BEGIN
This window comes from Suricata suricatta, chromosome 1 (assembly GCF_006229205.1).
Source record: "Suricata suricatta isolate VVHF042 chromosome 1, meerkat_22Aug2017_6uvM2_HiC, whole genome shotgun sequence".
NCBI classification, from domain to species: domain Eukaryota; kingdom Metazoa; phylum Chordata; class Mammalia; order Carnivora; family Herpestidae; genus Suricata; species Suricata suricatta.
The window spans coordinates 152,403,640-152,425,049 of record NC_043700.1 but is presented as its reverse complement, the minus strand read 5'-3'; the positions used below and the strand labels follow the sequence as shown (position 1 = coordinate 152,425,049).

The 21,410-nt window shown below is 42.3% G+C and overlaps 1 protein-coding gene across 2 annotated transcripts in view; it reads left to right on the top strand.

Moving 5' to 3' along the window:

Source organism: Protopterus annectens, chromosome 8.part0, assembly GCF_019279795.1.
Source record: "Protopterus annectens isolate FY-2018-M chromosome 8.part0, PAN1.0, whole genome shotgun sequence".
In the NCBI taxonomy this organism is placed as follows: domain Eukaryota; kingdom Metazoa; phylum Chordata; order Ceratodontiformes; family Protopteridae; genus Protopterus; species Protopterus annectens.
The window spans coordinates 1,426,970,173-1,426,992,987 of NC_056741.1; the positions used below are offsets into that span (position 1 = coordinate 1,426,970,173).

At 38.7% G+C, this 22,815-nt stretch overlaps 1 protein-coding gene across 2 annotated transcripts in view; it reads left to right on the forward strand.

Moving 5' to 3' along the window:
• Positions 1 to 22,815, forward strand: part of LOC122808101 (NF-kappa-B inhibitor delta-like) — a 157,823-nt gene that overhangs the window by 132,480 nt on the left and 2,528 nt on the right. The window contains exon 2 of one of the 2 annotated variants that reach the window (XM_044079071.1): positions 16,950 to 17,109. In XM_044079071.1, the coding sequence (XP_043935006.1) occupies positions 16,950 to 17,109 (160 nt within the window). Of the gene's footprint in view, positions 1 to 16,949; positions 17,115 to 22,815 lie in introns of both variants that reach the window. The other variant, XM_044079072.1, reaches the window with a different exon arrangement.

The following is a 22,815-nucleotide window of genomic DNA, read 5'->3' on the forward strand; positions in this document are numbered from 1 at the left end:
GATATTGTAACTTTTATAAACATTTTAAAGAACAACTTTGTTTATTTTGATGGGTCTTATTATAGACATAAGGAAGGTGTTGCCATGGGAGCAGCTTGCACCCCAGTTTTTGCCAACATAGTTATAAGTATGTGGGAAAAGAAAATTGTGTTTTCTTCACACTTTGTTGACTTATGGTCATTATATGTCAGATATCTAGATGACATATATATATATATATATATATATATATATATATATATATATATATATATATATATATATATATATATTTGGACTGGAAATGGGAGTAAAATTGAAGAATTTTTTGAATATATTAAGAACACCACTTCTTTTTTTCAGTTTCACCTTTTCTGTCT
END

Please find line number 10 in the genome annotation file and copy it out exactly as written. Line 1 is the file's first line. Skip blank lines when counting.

The window spans coordinates 1,426,970,173-1,426,992,987 of NC_056741.1; the positions used below are offsets into that span (position 1 = coordinate 1,426,970,173).